I was on a bus going past the canal, lost in my thoughts. I noticed a building I liked that I’ve never noticed before.
I got lost on my way to St. James’s Park station, lost in my thoughts again. I walked my way to Westminster, welcomed by Big Ben as the only source of light.
I’ve been to see the Foreign Office feeling like a child on Christmas morning, and I cried in St Stephen’s Hall.
It’s not that I don’t love London, because I do. I love London the way you love someone you’ve been married to for a long time, when the spark is rare and it’s easy to get annoyed at them for not pulling up and putting down the toilet seat. Or whatever.
It’s no longer the excitement of the first dates when you didn’t see each other for days and then you go out and it’s amazing. I see too much of London, and I see its menial side. The overcrowded tube and people stopping in groups on Oxford Circus as if nobody really had to go to work there so that they could enjoy their very slow shopping.
That’s what happens when you are stuck in a low wage job just because people keep telling you that it’s better to have one and look for something else, even if then you’re too tired because you’re overworked, and really lack the time for that. I confess my mistakes so that you don’t have to repeat them yourself.
You won’t have the time, the energy and the money to go on a date with London, and what is free you’d be too depressed to enjoy. You wish you separated (at least living in two different houses, not filing for divorce) so that you could have a better chance to enjoy your time with London.
These were my feelings when Team v’s new campaign was launched. The hopelessness and desperation of feeling trapped. I would have bailed out if I were class 2015, and the fact my year’s first campaign was The Sustainable Generation is one of those coincidence that I believe are signs. Everyone who knows me knows my involvement in environmental issues, I’m a Catholic girl in the end and of all the years spent in the Church what I brought home were Catholic Social Teachings and a feeling of uselessness when I’m not giving away my pocket money in Lent so that the missionaries can build facilities for poor children in Africa. My late grandmother raised me not to waste the food on my plate, one of those potentially damaging things done out of absolute goodwill. Think of the children who have nothing to eat at all, she would say.
So, when the campaign was revealed, I found it too contentious for me to be able to take part to it, too much at risk of being politicised even if I knew how hard they work to avoid that, and I was glad it wasn’t my assigned campaign because Team v has been a life-changing experience for me. I’m probably in the bracket of people that would be considered poor in this country, yet I try so hard not to embrace this mentality. Maybe it’s easy because I’m a single woman, and I don’t have to provide for my children on two low incomes and benefits, with them looking around and seeing children who have things they want, but they have to stick to whatever I can come up with the little I have because we can’t afford those treats. I don’t know. I just don’t like the idea that anyone in one of the richest countries in the world can call themselves poor when people die of starvation somewhere else. They’re not poor because they’re not alone.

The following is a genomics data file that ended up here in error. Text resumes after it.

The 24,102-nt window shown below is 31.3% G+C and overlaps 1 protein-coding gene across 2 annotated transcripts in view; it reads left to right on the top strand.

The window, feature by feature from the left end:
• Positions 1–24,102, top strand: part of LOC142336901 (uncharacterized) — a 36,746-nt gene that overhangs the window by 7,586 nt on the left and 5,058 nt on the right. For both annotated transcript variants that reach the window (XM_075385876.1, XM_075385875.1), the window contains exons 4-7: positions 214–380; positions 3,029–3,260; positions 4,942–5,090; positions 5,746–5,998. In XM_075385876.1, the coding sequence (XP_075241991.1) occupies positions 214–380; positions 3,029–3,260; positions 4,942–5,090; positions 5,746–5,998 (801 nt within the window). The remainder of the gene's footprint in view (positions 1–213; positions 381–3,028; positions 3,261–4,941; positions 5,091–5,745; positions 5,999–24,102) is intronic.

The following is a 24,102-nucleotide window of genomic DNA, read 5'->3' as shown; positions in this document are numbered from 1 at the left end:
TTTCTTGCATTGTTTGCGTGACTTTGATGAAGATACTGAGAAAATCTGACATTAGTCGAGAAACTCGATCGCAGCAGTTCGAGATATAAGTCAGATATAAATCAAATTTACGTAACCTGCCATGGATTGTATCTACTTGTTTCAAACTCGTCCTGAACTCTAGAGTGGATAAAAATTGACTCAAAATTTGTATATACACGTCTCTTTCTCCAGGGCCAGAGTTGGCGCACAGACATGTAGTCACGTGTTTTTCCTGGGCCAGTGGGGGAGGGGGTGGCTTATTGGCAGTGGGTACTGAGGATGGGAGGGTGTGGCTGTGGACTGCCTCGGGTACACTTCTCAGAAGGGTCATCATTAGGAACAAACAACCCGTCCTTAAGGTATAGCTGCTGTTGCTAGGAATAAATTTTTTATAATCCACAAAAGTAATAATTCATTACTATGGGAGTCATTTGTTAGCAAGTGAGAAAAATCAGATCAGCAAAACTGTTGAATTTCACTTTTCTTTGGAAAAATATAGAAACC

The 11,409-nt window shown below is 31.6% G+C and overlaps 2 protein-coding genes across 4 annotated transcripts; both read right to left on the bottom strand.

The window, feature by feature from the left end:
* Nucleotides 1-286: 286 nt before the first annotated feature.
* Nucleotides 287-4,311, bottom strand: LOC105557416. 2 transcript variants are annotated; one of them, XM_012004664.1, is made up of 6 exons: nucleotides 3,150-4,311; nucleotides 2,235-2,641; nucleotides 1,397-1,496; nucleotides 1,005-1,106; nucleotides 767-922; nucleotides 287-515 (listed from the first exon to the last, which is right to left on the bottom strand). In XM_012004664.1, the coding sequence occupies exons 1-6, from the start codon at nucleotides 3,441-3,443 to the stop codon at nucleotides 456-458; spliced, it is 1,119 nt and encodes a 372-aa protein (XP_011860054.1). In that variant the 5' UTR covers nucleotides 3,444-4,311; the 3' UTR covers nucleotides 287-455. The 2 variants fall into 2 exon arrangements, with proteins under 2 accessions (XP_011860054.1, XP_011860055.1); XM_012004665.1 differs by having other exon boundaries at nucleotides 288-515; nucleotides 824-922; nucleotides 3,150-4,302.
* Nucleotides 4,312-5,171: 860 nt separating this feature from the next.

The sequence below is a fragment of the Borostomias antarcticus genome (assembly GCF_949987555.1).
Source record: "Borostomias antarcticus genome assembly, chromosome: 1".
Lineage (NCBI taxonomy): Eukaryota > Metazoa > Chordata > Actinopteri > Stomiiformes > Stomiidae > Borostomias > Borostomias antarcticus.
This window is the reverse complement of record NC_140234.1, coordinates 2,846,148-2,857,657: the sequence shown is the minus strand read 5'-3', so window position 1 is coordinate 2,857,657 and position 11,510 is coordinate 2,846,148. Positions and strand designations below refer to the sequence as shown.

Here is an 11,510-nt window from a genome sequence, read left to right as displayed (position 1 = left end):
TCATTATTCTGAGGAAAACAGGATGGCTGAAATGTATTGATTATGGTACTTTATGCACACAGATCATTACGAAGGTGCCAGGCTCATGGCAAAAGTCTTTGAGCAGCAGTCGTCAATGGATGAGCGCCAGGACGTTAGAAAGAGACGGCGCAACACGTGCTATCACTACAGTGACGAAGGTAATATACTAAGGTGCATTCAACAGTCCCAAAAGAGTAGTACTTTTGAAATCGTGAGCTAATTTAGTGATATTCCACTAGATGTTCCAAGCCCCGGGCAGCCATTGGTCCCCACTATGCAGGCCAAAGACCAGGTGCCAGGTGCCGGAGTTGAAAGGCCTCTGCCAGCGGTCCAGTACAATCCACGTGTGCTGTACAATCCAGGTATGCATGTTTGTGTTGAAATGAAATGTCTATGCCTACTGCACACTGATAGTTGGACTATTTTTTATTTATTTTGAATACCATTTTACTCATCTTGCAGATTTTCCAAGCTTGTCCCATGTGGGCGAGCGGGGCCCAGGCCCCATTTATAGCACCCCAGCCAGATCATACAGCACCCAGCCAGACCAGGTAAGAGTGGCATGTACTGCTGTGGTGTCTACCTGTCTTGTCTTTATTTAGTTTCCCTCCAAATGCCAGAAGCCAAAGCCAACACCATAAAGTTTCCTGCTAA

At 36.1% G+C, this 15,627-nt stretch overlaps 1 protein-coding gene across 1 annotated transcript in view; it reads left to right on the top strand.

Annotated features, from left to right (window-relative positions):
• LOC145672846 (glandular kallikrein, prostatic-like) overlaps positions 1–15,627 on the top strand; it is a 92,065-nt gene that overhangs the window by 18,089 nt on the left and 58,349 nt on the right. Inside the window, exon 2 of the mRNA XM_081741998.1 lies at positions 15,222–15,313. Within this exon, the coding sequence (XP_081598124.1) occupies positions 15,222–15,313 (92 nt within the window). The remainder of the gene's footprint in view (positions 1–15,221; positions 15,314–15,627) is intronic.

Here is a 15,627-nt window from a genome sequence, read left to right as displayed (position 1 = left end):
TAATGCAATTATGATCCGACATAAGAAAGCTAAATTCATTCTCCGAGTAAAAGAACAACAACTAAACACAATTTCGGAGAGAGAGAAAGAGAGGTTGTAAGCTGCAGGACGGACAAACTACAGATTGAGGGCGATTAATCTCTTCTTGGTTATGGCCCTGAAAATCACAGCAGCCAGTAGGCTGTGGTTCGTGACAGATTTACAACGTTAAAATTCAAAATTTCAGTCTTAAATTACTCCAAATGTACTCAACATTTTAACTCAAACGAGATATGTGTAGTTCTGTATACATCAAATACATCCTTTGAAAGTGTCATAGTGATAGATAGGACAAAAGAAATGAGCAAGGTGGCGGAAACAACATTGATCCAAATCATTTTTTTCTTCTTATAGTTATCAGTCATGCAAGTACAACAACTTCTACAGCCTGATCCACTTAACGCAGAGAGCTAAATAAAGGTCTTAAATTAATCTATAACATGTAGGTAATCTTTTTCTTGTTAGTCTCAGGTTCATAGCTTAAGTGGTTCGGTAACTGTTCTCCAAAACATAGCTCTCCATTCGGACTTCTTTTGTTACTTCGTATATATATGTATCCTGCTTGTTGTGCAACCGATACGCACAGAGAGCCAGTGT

I’ve read The Jubilee Roadmap with a growing feeling of “OMG someone understands me”. This is a booklet from the Jubilee Centre we were kindly donated as part of the IMPACT course. It offers an insight on what Biblical society can teach our post-Christian one. Far from advocating a return to the faith, it shows very practical issues and very little ideology.
One key thing they stress about is relationship. Poverty is not just financial. The categories considered more vulnerable to poverty were “the alien, the fatherless and the widow” (Deut. 24:19). The whole system for those people who were not marginalised was designed to keep communities together. You had a family to rely on, and if things were really hard, you could lend your work or sell your land for some time. The law protected you from people taking advantage of this.
So I joined the Hunger Challenge. My family has always been very keen to donate to food banks and never failed to donate stuff of the same quality that we would buy. Not the savers’ brand for them, and the good branded beans for my father.
It may be for the wrong reasons, but I believe it’s important. It may help those who are used to plenty of food and especially snacking to see things in a different perspective. I’m more often than not having my lunch out of Food For Life so the parcel seems like plenty of food to me, but it doesn’t matter. It’s not just about changing people’s perspective on what most take for granted. There’s a similar challenge to live within the means of a poor person in a developing country, and that’s really a challenge to me. My food bank parcel for 3 days cost me more than double what I could spend in that challenge for 5.
It’s important because we need to help people in need so that while the impersonal big economic abstraction called the market fails them repeatedly, society won’t. We’re in a country where the army of a corrupt government doesn’t go to steal goods that have been donated to help the poor, and foreign aid money isn’t blown away in expensive cars and drugs by the dictator’s son. We have a long way to go to ensure to those who can work that their work pays rather than pay them enough for the expensive transport they need to get there, and those who can’t work are supported. I’m not saying that’s not the case. However, I joined the challenge with the gratefulness of a 21st century young woman in the UK who would have somewhere to go if she didn’t have those 12£ to buy the parcel herself. It’s important that this doesn’t go forgotten, so please donate to your local food bank as much as you can. Many are under threat.